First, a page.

Improving the prediction of RNA secondary structure and automatic alignment of RNa sequences

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Gardner, David Paul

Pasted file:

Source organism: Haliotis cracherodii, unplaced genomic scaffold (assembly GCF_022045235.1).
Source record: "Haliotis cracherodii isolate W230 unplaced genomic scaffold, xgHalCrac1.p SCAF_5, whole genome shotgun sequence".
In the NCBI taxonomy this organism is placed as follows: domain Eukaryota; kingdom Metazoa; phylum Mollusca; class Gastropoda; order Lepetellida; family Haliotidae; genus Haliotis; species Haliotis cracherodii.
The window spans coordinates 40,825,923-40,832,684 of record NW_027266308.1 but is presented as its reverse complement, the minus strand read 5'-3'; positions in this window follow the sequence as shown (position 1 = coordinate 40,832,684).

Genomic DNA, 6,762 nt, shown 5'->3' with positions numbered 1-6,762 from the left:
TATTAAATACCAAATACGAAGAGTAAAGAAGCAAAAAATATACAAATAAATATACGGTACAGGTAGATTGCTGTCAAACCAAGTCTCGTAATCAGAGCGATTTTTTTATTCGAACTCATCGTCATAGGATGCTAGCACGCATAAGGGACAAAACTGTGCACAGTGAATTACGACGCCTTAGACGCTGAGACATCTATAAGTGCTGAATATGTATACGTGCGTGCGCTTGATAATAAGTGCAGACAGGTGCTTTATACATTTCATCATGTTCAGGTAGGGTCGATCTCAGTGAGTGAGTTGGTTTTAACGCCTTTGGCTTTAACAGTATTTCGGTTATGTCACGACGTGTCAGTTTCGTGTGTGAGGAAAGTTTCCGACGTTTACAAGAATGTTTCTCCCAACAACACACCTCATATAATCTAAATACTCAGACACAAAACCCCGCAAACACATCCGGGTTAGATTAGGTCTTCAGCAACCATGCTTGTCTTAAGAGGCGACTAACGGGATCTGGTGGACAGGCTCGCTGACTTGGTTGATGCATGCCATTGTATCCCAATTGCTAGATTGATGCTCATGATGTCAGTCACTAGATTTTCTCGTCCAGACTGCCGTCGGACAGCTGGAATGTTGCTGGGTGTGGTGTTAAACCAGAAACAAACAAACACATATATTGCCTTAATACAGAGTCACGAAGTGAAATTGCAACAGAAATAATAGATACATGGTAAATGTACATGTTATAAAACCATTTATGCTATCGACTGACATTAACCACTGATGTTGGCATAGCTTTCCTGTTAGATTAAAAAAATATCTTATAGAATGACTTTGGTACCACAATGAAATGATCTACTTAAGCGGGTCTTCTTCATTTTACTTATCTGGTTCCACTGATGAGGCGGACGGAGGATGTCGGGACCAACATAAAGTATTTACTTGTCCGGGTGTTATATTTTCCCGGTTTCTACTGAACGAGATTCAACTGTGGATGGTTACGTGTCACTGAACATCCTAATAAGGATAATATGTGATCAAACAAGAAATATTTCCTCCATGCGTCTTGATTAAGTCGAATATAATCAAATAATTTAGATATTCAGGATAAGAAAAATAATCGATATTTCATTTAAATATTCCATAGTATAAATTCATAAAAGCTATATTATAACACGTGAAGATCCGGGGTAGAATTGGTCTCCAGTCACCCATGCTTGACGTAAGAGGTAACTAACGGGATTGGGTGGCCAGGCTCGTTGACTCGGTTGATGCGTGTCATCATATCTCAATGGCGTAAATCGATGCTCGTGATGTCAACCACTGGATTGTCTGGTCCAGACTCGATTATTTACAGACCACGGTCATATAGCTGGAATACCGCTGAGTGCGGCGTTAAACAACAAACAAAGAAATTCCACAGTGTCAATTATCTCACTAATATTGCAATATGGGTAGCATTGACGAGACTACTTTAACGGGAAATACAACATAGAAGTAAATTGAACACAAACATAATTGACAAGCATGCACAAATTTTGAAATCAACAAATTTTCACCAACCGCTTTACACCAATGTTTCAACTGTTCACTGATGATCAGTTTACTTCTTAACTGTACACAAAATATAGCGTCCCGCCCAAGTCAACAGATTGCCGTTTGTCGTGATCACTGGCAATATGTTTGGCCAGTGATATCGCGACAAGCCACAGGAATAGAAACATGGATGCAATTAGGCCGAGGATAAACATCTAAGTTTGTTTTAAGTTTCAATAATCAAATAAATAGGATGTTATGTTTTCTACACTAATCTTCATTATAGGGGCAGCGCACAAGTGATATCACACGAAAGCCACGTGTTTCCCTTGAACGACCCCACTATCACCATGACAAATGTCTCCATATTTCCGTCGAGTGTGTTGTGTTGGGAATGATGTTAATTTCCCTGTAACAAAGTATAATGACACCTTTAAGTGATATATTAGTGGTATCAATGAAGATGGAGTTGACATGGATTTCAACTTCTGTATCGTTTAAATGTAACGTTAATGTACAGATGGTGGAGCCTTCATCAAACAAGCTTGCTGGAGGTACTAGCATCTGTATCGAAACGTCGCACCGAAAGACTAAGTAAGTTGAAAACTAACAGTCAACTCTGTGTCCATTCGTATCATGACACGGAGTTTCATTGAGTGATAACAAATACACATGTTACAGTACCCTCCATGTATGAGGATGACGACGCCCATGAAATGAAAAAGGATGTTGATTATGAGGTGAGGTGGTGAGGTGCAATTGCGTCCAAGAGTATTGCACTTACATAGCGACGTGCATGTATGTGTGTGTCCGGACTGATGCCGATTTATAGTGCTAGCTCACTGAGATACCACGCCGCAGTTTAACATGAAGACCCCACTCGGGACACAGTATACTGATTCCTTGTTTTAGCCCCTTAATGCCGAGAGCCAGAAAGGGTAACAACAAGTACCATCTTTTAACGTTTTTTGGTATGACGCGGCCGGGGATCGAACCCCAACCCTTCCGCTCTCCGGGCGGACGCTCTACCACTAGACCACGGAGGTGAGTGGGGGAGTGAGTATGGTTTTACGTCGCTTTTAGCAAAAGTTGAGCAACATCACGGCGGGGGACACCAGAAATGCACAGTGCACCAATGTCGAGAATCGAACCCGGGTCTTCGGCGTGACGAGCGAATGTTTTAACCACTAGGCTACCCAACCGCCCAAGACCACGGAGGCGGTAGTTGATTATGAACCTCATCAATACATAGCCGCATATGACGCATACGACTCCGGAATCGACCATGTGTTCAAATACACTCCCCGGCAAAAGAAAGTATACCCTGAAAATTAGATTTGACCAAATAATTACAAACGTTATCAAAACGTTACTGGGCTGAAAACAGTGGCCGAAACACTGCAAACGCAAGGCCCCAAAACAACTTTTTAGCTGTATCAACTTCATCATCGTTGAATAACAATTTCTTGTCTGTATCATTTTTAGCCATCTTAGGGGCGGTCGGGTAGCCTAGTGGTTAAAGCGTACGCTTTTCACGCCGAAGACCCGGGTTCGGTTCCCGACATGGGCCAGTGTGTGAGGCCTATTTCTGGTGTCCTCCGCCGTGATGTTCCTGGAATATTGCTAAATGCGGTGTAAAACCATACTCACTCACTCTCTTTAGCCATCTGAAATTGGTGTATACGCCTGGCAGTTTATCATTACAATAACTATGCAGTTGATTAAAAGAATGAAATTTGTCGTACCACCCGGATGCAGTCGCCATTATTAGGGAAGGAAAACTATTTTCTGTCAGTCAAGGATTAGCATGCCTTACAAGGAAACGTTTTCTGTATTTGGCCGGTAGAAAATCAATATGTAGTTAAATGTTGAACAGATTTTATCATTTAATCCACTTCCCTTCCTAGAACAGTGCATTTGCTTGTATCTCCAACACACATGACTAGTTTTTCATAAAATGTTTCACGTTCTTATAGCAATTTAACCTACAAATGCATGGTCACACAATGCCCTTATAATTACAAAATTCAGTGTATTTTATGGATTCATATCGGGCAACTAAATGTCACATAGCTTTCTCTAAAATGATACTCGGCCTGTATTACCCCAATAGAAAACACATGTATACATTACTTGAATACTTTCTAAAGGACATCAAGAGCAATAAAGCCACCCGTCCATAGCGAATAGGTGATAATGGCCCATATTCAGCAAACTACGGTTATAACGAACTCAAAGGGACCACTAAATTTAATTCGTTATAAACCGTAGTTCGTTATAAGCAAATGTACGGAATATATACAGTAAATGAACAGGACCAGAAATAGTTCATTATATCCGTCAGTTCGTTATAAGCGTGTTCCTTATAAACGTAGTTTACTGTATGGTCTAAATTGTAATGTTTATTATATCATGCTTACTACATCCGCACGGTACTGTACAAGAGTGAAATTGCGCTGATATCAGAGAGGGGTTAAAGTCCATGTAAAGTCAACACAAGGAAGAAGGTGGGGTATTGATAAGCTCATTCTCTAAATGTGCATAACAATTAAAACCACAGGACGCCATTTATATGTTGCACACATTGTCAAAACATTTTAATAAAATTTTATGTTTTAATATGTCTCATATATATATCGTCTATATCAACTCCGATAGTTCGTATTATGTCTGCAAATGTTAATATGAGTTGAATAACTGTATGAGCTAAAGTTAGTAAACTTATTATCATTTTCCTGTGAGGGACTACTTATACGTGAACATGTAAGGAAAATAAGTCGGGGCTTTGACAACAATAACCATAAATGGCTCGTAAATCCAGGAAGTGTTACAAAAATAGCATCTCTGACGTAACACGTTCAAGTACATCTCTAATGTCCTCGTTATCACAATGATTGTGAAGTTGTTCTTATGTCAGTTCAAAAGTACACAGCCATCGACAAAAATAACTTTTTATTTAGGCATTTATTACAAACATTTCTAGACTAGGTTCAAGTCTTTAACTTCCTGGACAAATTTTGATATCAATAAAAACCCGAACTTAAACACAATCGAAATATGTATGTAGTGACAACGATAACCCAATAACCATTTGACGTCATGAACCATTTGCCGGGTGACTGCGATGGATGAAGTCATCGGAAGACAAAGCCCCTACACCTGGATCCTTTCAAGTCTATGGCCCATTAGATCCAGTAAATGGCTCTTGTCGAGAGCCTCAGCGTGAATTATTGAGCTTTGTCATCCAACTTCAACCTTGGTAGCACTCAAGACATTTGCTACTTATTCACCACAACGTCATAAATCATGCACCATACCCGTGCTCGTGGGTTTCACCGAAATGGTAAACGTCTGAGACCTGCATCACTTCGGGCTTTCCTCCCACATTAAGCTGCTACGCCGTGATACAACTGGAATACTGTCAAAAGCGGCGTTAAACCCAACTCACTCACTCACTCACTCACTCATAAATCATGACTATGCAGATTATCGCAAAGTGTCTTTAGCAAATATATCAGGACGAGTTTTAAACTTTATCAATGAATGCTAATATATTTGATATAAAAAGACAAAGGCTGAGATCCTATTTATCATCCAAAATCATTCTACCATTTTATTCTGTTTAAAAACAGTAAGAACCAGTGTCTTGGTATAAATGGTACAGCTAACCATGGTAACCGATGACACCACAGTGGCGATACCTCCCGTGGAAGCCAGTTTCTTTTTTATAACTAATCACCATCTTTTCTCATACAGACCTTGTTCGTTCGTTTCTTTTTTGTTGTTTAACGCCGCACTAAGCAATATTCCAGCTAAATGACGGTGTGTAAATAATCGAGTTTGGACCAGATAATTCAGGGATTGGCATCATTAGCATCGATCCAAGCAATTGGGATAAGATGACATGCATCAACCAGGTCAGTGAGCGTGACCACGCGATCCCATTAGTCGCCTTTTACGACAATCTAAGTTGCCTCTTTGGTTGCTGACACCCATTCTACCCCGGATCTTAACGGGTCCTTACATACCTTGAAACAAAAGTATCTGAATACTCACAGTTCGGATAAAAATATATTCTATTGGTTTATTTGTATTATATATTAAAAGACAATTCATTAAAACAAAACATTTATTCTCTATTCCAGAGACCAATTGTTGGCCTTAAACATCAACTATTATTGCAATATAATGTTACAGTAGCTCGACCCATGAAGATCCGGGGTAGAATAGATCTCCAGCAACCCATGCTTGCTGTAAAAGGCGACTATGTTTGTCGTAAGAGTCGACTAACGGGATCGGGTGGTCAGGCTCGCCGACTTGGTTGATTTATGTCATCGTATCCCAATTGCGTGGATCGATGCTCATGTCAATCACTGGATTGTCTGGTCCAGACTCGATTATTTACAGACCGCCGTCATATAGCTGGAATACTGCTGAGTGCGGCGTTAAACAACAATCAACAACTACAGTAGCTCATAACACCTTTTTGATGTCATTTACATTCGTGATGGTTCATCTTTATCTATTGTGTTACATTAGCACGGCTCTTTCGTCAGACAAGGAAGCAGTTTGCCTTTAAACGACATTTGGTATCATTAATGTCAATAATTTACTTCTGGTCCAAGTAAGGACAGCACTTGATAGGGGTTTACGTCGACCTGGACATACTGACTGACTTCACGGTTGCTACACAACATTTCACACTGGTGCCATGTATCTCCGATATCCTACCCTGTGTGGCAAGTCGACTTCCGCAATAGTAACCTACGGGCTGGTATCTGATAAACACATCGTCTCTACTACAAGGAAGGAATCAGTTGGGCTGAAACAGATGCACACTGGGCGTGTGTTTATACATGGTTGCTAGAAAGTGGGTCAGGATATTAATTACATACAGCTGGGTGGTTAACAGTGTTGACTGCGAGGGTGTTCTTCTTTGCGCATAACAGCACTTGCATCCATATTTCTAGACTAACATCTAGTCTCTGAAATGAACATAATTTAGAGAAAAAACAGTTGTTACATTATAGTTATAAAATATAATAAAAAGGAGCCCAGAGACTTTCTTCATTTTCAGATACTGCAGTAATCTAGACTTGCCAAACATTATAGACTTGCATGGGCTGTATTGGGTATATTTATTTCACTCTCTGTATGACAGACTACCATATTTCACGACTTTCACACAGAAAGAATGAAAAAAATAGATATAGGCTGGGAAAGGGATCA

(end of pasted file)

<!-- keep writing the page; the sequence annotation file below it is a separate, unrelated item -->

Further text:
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The accurate prediction of an RNA secondary structure from its sequence will enhance the experimental design and interpretation for the increasing number of scientists that study RNA. While the computer programs that make these predictions have improved, additional improvements are necessary, in particular for larger RNAs. The first major section of this dissertation is concerned with improving the prediction accuracy of RNA secondary structures by generating new energetic parameters and evaluating a new RNA folding model. Statistical potentials for hairpin and internal loops produce significantly higher prediction accuracy when compared with nine other folding programs. While more improvements can be made to the energetic parameters used by secondary structure folding programs, I believe that a new approach is also necessary. I describe a RNA folding model that is predicated on a large body of computational and experimental work. This model includes energetics, contact distance, competition and a folding pathway. Each component of this folding model is evaluated and substantiated for its validity. The statistical potentials were created with comparative analysis. Comparative analysis requires the creation of highly accurate multiple RNA sequence alignments. The second major section of this dissertation is focused on my template-based sequence aligner, CRWAlign. Multiple sequence aligners generally run into problems when the pairwise sequence identity drops too low. By utilizing multiple dimensions of data to establish a profile for each position in a template alignment, CRWAlign is able to align new sequences with high accuracy even for pairs of sequence with low identity.



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